CM . . .
. Volume XI Number 12 . . . .February 18, 2005
Seventeen-year-old Simone brashly wears punk clothing, sports a Mohawk hairdo, and displays assorted piercings to advertise her rebelliousness. She lives with her "distracted, vulnerable" mother in the Tomb, an apartment that she calls the "postcard for pharmaceutical success." When her friend and love interest, Cherry, decides to drop out of school, the underage girls, "dolled up beyond recognition," celebrate "Cherry's Prom" night by conning their way into Satan's Playhouse where drugs and booze flow freely and Cuntagion's music "rawks." The celebration ultimately precipitates the separation between them when Cherry takes up with a dealer, Vincent, and spirals downward into addiction and crime as Simone watches, unable to save her friend. "If partying was a national sport, then Cherry is in Olympic training," Simone observes; however, initially she continues to accompany Cherry on her rampage, watching and trying to protect her, until she finally realizes that Cherry is and always has used her for her own selfish needs and desires. In a climactic scene, Simone attempts a final rescue but fails and watches Cherry crash, both literally and figuratively. Reflecting on their relationship, Simone concludes, "I had lived off the sparks that Cherry generated, lapped them up greedily, and complained only when they burnt me more than I liked or in ways I hadn't imagined. I made her my proxy and then felt betrayed when she veered off on a course that excluded me."
Simone's journey of awareness takes her to clubs and bars; to after-hours parties and biker hangouts; to a job for an "internet porn site;" and to a violent attack from Officer Steve, "the hulking psychopathetic pig." She finds acceptance and friendship from a gay couple, from a burned-out guitarist, from fellow students like transsexual Carlotta and her boyfriend, and from sexy teen prostitute, Carol, with whom Simone enjoys her first real "date" and genuinely satisfying sexual experience. Simone recognizes that Carol, Carlotta and Pretty Boi all work hard and have "ideas and dreams" for after graduation, that they have learned to avoid conflict, to "fly under the radar," and not to "rattle the cages" of the "administrative wieners." With their encouragement, she resolves to attend an alternative school in the fall and "move through something new and be changed by it."
Dunnion's first novel for children, Missing Matthew (2003), received accolades for its sensitive yet humourous story about friendship and loss. In Mosh Pit, Dunnion, a Toronto Tenant Advocate by day and Miss Kitty Galore, a "trash-talking high-femme" performance artist by night, again examines friendship and loss. However, this gritty narrative highlights rebellious urban youth rushing headlong into dangerous and destructive behaviours while trying to make sense of their complicated and difficult lives. In a recent interview with Samantha Sarra, Dunnion describes her novel as a "queer punk rock love tragedy" that has "the mandate of sex, drugs and rock and roll." Sex, drugs, addiction, homelessness, violence, crime, mental illness, dysfunctional families, and the like form the backdrop against which Simone's journey to self-awareness unfolds. As narrator, Simone emerges as a sympathetic central character whose vulnerability contrasts with her butch demeanor as she navigates through the rough waters of her physical and emotional choices. The lively and fast-paced prose flows smoothly and is imbued with the profanity-rich language of streetwise youth and with graphic scenes and realistic dialogue. Intertwined with the plot are 14 "Cherry's Blog" online entries recording her activities and feelings. Each blog concludes with a "Mood" note and a "Music" note that features Dunnion's music choices—the novel's soundtrack.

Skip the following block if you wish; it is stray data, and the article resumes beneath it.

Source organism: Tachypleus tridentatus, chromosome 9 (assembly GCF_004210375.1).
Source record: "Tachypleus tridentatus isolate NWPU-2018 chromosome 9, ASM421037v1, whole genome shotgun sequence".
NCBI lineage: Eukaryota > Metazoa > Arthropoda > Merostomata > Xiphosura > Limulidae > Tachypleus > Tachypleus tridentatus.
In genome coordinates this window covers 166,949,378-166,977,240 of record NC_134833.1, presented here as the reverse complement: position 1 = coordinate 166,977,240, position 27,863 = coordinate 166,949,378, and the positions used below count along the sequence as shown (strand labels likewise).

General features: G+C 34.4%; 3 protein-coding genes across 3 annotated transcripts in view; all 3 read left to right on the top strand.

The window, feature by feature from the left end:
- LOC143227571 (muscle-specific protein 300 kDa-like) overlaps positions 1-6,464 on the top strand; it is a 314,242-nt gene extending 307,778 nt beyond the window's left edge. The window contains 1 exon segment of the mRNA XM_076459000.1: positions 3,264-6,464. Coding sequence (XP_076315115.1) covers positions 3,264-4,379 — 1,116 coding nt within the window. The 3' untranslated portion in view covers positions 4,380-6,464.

Having only the vaguest understanding of what constituted a mosh pit, I investigated before assessing Dunnion's description and concluded that it oozes with authenticity. According to the selection quoted above and the websites I visited, a mosh pit apparently is not about violence and aggression, but about community and comradeship.
Mosh Pit, as Dunnion herself candidly admits, "will never make it on the school list." However, special collections in academic and public libraries may wish to include it with their resources as a "queer punk love" story. Dunnion writes with verve and passion, and the novel will no doubt find an audience among empathetic young people.
Recommended with Reservations.
Darleen Golke is a "between-assignments" librarian living in Abbotsford, BC.
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Copyright © the Manitoba Library Association. Reproduction for personal use is permitted only if this copyright notice is maintained. Any other reproduction is prohibited without permission.